• grouping your students strategically to encourage tuakana-teina (peer learning) and mahi-tahi (collaboration)
  • providing teacher support and explicit teaching at all stages of the unit.

The context for this unit could be adpated to further suit the interests and experiences of your students. For example, instead of measuring head size and eye colour, you might choose to measure hand size and hair colour. Alternatively, you might be able to investigate variables related to students' favourite animals. 

Te reo Māori kupu such as toharite (average, mean), tau tānui (mode), ine (measure), taura ine (tape measure), tūhuratanga tauanga (statistical investigation), and kauwhata (graph) could be introduced in this unit and used throughout other mathematical learning

Required Resource Materials
  • Centimetre cubes
  • Tape measures and other measurement tools
  • Butcher paper (or other strong paper)
  • Data collection tools (e.g. paper, graphic organisers, survey tables, spreadsheets)

Introduction to Statistical Investigations

This session provides an introduction and purpose to statistical investigations. The teacher will need to provide the students with plenty of magazines, newspapers and websites that have some good examples of how data can be presented effectively and perhaps some examples of poorly displayed data. This could be collated into a chart or slideshow. Prior to the session, ask the students to spend some time at home looking through magazines and newspapers to find examples of statistics to bring in for the session.

  1. Start the session with a class discussion to get the students thinking about whether or not we have a need for statistical investigations, and who uses the information?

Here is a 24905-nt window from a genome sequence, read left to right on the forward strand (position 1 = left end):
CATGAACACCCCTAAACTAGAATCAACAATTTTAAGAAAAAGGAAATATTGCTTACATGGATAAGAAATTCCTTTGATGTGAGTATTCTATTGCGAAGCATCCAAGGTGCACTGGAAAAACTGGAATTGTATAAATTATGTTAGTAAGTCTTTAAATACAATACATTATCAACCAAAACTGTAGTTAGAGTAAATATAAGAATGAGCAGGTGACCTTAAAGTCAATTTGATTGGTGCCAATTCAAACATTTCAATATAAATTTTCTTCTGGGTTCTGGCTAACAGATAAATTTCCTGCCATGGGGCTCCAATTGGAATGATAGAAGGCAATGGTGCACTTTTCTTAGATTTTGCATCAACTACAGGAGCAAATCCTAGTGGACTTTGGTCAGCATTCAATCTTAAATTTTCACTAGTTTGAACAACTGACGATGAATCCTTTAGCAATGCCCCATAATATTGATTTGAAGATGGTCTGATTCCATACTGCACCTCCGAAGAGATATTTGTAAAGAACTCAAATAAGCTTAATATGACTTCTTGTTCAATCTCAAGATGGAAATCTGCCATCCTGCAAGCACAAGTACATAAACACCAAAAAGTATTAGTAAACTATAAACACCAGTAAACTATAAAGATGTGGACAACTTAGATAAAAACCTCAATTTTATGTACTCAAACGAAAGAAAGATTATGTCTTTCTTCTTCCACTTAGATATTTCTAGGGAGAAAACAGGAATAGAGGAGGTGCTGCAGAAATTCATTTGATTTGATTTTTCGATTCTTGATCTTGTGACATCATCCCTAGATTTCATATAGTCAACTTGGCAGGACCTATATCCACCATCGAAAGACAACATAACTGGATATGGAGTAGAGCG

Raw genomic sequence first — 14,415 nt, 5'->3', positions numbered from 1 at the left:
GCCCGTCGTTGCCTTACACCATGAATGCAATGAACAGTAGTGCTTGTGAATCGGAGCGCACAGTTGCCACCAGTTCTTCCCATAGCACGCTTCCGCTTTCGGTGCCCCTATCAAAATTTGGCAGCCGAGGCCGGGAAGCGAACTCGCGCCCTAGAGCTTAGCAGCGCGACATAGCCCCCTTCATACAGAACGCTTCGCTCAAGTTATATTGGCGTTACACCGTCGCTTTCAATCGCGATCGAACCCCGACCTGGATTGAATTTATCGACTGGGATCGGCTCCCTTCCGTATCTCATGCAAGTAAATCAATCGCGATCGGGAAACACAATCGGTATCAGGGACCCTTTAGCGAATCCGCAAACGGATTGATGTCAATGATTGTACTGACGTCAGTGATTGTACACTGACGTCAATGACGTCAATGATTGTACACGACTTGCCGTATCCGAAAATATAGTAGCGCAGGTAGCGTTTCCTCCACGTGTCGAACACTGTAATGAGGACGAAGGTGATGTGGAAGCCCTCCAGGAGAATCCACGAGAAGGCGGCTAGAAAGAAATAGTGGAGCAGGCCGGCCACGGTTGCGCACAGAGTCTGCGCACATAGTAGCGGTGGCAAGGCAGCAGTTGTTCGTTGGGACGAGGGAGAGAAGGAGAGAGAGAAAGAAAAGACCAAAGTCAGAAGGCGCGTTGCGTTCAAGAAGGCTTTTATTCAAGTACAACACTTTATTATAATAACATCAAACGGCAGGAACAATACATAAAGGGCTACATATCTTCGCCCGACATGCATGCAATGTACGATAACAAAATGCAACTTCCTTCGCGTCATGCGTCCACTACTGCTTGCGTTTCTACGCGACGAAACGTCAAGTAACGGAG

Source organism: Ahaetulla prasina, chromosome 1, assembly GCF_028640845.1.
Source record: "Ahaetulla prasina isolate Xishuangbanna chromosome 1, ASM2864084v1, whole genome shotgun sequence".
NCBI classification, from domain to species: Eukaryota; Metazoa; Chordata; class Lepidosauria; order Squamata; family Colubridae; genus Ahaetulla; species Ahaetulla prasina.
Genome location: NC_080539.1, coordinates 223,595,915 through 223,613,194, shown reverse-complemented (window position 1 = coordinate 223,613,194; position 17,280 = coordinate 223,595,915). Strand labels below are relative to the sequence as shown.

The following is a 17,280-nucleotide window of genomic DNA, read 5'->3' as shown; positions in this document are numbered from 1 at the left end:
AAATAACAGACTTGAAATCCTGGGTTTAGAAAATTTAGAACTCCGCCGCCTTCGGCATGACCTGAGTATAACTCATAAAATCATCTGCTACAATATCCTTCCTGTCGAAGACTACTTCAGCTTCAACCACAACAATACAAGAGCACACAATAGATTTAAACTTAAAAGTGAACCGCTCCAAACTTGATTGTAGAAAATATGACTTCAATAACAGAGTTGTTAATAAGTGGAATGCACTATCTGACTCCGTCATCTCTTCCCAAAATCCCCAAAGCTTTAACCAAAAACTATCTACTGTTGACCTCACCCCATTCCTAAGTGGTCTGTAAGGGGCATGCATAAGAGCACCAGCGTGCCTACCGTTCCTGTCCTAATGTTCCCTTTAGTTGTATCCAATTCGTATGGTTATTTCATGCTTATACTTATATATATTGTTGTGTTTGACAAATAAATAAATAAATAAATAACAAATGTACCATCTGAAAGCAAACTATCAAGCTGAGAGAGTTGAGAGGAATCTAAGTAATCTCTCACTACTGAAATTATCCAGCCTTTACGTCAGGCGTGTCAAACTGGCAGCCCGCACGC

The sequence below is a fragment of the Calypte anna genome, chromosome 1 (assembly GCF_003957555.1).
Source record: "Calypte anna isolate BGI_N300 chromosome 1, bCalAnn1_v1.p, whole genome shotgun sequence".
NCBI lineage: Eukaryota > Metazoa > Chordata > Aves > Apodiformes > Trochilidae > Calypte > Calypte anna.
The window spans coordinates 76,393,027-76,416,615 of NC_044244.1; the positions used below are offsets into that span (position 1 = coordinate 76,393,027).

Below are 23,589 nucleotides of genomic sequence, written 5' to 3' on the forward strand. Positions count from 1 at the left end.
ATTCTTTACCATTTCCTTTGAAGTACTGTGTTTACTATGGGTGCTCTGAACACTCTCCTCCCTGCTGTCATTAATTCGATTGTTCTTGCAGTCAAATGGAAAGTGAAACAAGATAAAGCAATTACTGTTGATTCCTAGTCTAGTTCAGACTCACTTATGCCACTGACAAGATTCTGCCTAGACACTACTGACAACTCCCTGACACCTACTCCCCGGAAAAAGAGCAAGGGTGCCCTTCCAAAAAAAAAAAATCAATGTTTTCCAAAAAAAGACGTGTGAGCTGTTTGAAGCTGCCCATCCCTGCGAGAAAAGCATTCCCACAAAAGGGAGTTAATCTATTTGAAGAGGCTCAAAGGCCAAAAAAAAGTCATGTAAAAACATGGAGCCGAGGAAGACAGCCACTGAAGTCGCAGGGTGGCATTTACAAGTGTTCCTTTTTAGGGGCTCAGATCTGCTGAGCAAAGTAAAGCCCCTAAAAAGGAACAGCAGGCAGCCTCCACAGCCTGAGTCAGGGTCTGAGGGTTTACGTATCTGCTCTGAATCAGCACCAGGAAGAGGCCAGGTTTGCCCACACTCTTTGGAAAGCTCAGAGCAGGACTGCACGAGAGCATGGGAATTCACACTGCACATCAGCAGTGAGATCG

What is a statistical investigation?
    Can you think of an example when we might need to carry out a statistical investigation?
  2. Organise the students into groups of two or three. Give out magazines, newspapers and website links and ask the students to find some examples of statistics.
  3. Ask the students to look closely at the examples they have selected. Ask them to consider the following questions;
    Who has done the research for/carried out this investigation?
    Who will benefit from the results of this investigation?
    Is it clear to you what the purpose of the investigation is?
    What do you like about the way that the information is presented?
    Does it help you in any way to understand the information better?
    Do you think the information could have been presented in a different way to help the audience understand the findings? If so, what would have made it better?
  4. Use a class discussion to share ideas from each group. Have the students all come up with the same ideas? Try and steer the students towards the conclusion that the best way to present the information depends on the information itself. They might notice that category data is displayed differently to numerical data.

Getting Started

  1. Tell the students that, as a class, you are going to investigate the average student in our class might look like. The first step to this is recording the average head circumference and the most common eye colour of the students in our class. 
    Our investigative question: What does the average student in our class look like?
  2. Put up two large sheets of paper. Get the students, in pairs, to use the tape measures and  record the circumference of their head. Model this process before hand and draw attention to the scale. Often tape measures shown inches on one side and metric measurements on the other. You might discuss why this is, as a class, and confirm your use of metric measurements for this task. Record the circumference measurements on one sheet (you may like to record this as a stem and leaf graph) and students' eye colours on a second sheet.